Senator Elizabeth Warren challenged employers on Friday to initiate a “national conversation” that will overcome the Washington political gridlock she says threatens the economic and social structures of the nation.
Warren urged more than 250 business leaders at the AIM Executive Forum to contact their friends and colleagues across the country to discuss a path to compromise on the intractable stalemates over the federal budget and national debt.
“This has to be a national conversation. It cannot be a conversation just here in Massachusetts. We cannot sit around and just agree with each other,” Warren said.
“I urge you all hit to your email on regular basis and have this conversation, however you feel about it. But we’ve got to get this resolved and get our country moving forward.”
The commonwealth’s senior senator said fundamental philosophical differences between Democrats and Republicans are weighing down the economic recovery and preventing the country from making long-term investments in education, infrastructure and research.
“How stupid is the sequester? That we are now caught in an across-the-board hatchet cut to everything. It is just mindless,” she told the audience.
“And you all realize that if we can’t get this budget deal worked out we’re about to roll into a second year of sequester. That doesn’t mean second year of the same cuts, it means we double the cuts we’ve got and keep on rolling from there.”
Warren argued that the nation built a formidable economy out of the Great Depression with government investments in education and training, construction of the federal highway system and basic research that produced advances such as GPS and the Internet. The manufacturing base that grew out of those investments frayed during the latter half of the 20th century, she said, threatening the economic security of the middle class and challenging the nation to again think about the future of how it makes things.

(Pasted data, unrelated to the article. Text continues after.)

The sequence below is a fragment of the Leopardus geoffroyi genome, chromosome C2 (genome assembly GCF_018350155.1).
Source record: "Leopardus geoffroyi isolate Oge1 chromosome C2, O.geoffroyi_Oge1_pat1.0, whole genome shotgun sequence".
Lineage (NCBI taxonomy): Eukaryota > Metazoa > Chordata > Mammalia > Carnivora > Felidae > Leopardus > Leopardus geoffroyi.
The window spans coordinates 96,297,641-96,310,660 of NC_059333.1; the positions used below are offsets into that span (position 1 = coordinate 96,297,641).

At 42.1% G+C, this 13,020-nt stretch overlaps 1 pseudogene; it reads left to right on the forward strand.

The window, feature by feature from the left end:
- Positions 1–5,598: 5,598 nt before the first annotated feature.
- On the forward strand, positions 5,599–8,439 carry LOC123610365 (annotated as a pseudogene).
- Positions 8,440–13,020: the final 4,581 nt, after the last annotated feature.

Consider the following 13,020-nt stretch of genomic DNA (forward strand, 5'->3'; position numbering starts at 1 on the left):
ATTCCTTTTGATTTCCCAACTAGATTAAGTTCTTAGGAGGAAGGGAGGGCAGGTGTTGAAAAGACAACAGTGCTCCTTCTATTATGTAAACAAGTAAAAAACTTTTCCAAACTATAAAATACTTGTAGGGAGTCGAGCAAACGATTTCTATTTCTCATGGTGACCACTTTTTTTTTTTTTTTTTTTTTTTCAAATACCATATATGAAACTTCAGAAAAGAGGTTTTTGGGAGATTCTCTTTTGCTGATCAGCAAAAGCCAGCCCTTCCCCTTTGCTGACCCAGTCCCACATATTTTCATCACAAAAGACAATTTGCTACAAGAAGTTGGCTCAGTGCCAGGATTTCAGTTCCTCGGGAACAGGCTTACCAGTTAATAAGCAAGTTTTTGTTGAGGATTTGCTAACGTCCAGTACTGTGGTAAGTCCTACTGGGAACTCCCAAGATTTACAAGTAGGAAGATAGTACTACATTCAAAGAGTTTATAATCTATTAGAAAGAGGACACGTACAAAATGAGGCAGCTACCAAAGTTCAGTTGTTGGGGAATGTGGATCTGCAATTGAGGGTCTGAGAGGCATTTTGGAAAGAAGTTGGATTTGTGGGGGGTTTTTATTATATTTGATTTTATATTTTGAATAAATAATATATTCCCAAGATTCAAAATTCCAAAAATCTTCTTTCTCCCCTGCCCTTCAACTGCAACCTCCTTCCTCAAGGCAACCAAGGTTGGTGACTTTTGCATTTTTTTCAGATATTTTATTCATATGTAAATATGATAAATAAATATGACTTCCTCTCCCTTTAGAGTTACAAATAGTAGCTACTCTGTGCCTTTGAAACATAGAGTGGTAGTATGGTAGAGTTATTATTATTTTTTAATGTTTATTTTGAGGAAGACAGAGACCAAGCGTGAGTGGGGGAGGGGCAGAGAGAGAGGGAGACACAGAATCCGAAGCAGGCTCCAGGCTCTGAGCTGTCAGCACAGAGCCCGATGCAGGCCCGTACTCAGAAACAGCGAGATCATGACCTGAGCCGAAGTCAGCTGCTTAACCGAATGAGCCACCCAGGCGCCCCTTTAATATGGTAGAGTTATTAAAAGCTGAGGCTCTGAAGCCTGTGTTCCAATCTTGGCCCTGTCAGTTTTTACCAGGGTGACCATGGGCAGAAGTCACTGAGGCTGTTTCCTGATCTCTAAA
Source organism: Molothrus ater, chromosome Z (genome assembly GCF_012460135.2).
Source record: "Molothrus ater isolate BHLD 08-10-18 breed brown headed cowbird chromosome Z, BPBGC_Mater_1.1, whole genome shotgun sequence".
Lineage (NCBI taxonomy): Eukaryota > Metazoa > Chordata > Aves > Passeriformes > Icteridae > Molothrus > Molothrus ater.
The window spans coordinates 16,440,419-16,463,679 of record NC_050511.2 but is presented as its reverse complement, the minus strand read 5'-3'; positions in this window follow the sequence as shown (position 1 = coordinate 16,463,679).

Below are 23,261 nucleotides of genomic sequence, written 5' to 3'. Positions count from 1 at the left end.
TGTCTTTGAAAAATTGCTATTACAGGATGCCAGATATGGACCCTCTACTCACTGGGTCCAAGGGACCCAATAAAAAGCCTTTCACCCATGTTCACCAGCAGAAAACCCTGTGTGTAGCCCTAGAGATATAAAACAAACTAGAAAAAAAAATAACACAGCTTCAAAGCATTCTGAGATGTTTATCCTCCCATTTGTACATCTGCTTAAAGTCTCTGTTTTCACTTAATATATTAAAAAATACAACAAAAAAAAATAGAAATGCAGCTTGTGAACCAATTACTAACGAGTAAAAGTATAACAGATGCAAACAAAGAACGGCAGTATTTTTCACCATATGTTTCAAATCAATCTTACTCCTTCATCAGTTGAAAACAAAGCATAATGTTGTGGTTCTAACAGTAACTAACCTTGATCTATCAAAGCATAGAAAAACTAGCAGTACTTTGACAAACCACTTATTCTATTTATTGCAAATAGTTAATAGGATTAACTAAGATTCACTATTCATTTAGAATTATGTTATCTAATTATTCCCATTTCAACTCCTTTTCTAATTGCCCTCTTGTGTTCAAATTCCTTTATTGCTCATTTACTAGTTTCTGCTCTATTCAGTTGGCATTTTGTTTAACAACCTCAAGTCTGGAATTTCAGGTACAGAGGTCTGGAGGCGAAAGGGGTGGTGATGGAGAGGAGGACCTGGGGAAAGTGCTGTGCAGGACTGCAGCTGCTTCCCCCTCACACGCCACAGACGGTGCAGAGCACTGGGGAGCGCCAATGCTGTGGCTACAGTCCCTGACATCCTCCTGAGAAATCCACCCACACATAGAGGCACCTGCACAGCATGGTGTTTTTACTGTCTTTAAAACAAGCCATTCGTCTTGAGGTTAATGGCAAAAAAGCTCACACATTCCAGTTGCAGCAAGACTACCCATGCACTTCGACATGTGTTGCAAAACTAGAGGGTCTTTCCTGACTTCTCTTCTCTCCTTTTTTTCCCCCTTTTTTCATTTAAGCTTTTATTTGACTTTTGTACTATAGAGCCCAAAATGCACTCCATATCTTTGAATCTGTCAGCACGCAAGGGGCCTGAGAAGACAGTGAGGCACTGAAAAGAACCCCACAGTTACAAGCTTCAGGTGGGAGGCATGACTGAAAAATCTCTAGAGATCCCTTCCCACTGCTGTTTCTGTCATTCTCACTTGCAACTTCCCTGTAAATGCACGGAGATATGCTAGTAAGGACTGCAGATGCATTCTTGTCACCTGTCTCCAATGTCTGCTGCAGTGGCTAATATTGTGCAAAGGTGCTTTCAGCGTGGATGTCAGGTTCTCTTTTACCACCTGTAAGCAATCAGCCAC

She rejected the notion that manufacturing inevitably flows overseas.
“It’s the wrong way to think about our present. It’s also the wrong way to think about our future,” she said.
Addressing the employers, she said, “I truly believe that when you grow, America’s middle class grows, and when the middle class grows, America grows.”
Warren also maintained that community colleges must play a key role in ensuring that employers have access to the qualified workers they need to expand. The federal government must maintain funding of those community colleges while letting the institutions themselves determine the skills that employers in their regions need.
“What it takes to do almost any skilled work today is a lot more than it took 30 years ago. The idea that you could do things with a tenth-grade education as you did 30 or 40 years ago, those high paying manufacturing jobs, it’s just not true anymore,” she said.